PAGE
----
Editor’s Postcard: Who Will Carry On?

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Equine Facility Professionals are Hard Workers, Passionate, and (Maybe) Crazy

A few years back a teenage student of mine asked, “What will happen to all these horse facilities owned by old women like you after you all die?” Ha! I was taken aback (to say the least). I was only 45 at the time, but when you’re 15 years old I suppose 45 does seem ancient. I couldn’t think of an answer because I got so hung up on the “old women” part, but now I think the kid may have been right to be concerned. Who will be crazy enough to carry on this insane lifestyle after all the “old people” currently running facilities have departed?

Everywhere I go I see equine facilities owned and run by folks approaching (or well into) their senior years. This is partly due to the astronomical cost of purchasing land and building a facility which puts the horse business, and farming and ranching in general, out of the reach of many younger folks who may be interested in following the dream.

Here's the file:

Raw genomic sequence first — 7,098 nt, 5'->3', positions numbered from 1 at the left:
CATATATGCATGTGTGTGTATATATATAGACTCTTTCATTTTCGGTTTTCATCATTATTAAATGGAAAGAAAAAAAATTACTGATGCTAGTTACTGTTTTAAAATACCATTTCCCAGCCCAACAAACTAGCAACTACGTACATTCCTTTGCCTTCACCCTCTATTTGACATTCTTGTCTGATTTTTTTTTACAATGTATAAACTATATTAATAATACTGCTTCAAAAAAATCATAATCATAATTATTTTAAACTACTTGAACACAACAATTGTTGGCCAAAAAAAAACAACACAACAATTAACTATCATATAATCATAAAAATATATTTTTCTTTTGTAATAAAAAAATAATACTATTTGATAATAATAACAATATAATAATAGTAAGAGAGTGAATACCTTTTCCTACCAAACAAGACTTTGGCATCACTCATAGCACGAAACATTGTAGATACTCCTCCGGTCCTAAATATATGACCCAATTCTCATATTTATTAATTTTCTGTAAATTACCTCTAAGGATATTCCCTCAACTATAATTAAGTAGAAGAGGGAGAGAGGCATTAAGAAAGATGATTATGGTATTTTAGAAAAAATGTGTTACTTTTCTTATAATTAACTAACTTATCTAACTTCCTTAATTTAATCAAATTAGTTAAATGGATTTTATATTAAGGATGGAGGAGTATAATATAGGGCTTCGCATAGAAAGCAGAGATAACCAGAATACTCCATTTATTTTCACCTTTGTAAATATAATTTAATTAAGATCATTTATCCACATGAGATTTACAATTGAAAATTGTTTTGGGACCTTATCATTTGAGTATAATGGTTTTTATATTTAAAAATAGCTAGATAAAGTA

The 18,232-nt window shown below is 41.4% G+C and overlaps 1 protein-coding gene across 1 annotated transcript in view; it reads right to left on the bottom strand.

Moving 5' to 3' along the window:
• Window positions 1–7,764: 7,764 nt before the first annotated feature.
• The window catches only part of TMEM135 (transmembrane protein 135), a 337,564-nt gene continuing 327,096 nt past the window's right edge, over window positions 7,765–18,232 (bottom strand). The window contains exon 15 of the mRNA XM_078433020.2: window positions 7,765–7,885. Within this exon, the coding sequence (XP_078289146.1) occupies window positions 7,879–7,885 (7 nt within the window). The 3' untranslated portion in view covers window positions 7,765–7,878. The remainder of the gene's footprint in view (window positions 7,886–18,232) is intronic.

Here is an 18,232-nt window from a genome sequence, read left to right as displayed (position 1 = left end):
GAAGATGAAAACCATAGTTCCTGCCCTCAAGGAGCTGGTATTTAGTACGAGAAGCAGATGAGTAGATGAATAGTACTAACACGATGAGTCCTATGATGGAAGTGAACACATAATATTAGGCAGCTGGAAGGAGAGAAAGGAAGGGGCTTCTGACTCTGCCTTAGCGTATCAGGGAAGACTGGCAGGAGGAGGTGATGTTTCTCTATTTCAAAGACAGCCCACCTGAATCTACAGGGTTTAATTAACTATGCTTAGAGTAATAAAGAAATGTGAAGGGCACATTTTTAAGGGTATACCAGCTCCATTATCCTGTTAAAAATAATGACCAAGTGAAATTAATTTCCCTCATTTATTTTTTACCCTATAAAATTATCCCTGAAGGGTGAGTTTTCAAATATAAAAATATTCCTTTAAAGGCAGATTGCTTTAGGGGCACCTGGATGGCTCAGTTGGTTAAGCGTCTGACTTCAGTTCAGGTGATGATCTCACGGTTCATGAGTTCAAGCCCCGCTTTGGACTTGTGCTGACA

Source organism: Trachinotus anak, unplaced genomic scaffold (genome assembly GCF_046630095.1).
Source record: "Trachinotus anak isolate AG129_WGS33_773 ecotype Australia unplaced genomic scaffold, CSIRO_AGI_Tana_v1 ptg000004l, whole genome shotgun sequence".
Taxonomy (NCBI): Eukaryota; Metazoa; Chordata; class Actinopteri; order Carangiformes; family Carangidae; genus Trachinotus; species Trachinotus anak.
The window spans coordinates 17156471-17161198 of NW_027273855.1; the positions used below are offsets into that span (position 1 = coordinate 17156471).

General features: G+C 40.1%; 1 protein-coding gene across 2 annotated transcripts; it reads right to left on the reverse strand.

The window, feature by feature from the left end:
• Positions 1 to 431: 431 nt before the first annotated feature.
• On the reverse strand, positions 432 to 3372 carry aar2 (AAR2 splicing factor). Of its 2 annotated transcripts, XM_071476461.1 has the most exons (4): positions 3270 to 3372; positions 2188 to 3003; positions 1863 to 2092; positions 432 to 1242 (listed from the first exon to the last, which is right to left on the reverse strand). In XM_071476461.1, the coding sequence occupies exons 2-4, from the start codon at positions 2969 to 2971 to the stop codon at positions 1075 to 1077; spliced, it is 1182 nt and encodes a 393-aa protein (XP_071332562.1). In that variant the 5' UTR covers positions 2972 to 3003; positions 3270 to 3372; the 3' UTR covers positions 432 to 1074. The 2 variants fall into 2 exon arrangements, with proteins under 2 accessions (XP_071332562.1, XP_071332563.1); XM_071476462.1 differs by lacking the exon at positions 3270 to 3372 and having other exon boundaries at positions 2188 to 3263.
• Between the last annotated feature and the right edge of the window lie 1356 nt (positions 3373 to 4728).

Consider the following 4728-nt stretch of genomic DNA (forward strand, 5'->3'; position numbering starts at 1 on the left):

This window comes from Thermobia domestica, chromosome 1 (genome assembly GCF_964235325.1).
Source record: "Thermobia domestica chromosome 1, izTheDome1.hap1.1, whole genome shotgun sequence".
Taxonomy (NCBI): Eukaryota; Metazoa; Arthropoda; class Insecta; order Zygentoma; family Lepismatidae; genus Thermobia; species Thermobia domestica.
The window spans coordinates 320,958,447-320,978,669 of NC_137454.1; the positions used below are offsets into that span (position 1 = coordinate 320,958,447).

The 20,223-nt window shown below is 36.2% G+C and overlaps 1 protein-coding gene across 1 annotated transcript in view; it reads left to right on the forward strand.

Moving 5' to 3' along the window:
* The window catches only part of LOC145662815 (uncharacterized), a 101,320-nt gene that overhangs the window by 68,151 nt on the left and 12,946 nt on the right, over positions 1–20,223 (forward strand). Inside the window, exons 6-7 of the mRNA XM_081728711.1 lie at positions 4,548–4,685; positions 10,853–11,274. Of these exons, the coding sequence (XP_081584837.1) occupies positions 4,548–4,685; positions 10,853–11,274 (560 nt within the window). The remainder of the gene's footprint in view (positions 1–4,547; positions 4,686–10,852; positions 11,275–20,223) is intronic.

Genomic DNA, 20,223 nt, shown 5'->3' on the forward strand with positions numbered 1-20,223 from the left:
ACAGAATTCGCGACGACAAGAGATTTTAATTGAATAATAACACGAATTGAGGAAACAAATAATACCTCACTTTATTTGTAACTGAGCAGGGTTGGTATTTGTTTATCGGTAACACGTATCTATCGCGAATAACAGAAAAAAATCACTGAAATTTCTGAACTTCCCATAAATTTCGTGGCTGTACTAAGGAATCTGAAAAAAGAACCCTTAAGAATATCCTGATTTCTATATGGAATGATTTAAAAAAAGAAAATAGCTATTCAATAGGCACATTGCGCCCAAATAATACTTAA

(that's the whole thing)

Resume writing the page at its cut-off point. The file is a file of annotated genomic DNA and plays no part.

The horse business is hard, expensive, and heartbreaking. Barn owners/managers need to be capable of basic mechanics, carpentry, fence building, pasture management, and business management. They need to understand how to teach and emotionally support all ages of humans. And of course, they must know all the things about horses—from correct nutrition to training to health care.

Running a boarding and training facility means growing a thick skin. Without it, the facility owner would crumple under the weight of sorrows and torment wrought by fickle clients, difficult and destructive horses, bad weather, loss of friends and clients, limited family and vacation time, and the grief of losing much-loved horses. Then there’s the financial reality that every penny earned goes right back into the farm, facility, or horses. Who’s crazy enough to do this? 

I fear for the future of the equine industry. If “average” young people with a passion for horses with the dream of owning their own place can’t possibly afford the financial or emotional burden, then only the ultra-wealthy will have horses, and the industry can’t survive with just a few people involved. Perhaps cooperative facilities owned by multiple people will someday be the norm. 

I love my life and my farm. I enjoy sharing my place with others. I count my blessings every day that I get to spend my time in a beautiful place with horses and their people. 

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